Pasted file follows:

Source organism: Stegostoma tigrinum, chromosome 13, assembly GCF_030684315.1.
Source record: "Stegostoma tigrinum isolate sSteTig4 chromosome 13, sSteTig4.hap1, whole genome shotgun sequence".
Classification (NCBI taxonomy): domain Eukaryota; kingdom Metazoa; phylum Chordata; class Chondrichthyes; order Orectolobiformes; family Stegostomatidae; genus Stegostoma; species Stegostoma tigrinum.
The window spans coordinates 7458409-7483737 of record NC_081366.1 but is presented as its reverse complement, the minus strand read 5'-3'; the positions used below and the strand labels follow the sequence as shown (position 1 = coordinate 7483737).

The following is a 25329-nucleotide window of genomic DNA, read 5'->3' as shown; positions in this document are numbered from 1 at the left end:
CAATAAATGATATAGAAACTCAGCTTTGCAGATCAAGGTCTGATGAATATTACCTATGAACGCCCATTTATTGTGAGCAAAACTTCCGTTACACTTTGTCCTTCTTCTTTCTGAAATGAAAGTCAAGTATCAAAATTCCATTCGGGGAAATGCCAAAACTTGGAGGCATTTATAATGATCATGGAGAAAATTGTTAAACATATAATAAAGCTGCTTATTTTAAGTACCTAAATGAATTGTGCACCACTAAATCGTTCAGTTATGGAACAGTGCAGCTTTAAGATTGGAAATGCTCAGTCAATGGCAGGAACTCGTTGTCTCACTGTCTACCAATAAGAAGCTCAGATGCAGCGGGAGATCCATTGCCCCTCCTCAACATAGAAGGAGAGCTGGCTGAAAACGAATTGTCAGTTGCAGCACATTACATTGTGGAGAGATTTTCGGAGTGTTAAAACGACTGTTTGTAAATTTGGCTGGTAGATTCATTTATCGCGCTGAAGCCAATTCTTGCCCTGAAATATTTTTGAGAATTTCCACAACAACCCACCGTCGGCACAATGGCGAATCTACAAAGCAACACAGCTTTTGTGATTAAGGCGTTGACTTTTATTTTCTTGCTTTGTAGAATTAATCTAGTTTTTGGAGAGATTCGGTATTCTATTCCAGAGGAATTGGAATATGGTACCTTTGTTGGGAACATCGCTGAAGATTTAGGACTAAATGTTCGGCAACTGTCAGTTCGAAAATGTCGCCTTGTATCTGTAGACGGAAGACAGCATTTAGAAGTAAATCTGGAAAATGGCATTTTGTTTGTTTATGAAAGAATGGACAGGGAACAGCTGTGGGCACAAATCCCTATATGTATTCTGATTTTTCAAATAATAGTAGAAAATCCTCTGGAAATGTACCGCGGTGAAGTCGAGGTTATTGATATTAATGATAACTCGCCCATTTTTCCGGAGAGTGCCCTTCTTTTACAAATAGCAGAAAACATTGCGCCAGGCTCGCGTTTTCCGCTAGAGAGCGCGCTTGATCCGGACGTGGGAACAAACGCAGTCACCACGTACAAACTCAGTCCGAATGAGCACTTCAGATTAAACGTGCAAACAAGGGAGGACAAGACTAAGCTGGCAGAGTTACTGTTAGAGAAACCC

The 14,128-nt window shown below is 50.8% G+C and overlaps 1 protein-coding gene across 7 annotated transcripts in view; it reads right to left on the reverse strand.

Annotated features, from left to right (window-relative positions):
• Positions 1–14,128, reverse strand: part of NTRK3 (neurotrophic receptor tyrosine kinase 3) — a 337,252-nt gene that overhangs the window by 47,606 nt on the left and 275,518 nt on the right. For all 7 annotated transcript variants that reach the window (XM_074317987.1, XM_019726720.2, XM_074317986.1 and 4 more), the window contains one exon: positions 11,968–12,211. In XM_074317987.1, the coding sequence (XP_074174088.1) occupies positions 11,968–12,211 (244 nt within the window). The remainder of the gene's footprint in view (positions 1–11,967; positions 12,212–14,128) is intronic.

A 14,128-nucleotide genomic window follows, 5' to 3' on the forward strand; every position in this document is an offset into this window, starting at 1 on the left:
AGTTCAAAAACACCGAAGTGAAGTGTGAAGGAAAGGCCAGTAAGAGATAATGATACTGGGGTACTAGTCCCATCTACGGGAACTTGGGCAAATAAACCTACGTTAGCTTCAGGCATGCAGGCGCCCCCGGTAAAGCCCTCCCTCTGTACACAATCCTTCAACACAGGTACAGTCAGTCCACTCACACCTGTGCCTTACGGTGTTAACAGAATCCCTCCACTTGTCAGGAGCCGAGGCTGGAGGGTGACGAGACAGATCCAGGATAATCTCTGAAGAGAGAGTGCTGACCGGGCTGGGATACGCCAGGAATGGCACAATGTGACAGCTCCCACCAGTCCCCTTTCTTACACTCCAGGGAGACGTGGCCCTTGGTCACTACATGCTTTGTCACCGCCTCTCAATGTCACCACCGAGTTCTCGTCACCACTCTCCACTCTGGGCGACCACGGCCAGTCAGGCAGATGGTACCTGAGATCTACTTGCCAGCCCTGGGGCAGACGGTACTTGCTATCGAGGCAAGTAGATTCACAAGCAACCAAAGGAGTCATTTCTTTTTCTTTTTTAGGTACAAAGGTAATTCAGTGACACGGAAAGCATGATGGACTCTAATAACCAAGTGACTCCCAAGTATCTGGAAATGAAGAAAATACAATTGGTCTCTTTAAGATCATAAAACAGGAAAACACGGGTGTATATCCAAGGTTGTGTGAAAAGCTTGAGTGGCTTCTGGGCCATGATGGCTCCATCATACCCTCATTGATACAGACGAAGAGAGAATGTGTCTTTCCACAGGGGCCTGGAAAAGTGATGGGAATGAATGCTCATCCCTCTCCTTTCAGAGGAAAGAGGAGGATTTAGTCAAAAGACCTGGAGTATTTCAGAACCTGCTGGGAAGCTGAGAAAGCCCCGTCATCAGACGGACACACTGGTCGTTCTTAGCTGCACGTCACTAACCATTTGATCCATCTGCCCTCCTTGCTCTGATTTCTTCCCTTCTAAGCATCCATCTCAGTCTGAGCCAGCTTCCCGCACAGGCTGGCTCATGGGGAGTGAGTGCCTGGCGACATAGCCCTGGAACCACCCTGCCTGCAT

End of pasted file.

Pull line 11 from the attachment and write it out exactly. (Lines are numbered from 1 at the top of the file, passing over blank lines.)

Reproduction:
AGTTCAAAAACACCGAAGTGAAGTGTGAAGGAAAGGCCAGTAAGAGATAATGATACTGGGGTACTAGTCCCATCTACGGGAACTTGGGCAAATAAACCTACGTTAGCTTCAGGCATGCAGGCGCCCCCGGTAAAGCCCTCCCTCTGTACACAATCCTTCAACACAGGTACAGTCAGTCCACTCACACCTGTGCCTTACGGTGTTAACAGAATCCCTCCACTTGTCAGGAGCCGAGGCTGGAGGGTGACGAGACAGATCCAGGATAATCTCTGAAGAGAGAGTGCTGACCGGGCTGGGATACGCCAGGAATGGCACAATGTGACAGCTCCCACCAGTCCCCTTTCTTACACTCCAGGGAGACGTGGCCCTTGGTCACTACATGCTTTGTCACCGCCTCTCAATGTCACCACCGAGTTCTCGTCACCACTCTCCACTCTGGGCGACCACGGCCAGTCAGGCAGATGGTACCTGAGATCTACTTGCCAGCCCTGGGGCAGACGGTACTTGCTATCGAGGCAAGTAGATTCACAAGCAACCAAAGGAGTCATTTCTTTTTCTTTTTTAGGTACAAAGGTAATTCAGTGACACGGAAAGCATGATGGACTCTAATAACCAAGTGACTCCCAAGTATCTGGAAATGAAGAAAATACAATTGGTCTCTTTAAGATCATAAAACAGGAAAACACGGGTGTATATCCAAGGTTGTGTGAAAAGCTTGAGTGGCTTCTGGGCCATGATGGCTCCATCATACCCTCATTGATACAGACGAAGAGAGAATGTGTCTTTCCACAGGGGCCTGGAAAAGTGATGGGAATGAATGCTCATCCCTCTCCTTTCAGAGGAAAGAGGAGGATTTAGTCAAAAGACCTGGAGTATTTCAGAACCTGCTGGGAAGCTGAGAAAGCCCCGTCATCAGACGGACACACTGGTCGTTCTTAGCTGCACGTCACTAACCATTTGATCCATCTGCCCTCCTTGCTCTGATTTCTTCCCTTCTAAGCATCCATCTCAGTCTGAGCCAGCTTCCCGCACAGGCTGGCTCATGGGGAGTGAGTGCCTGGCGACATAGCCCTGGAACCACCCTGCCTGCAT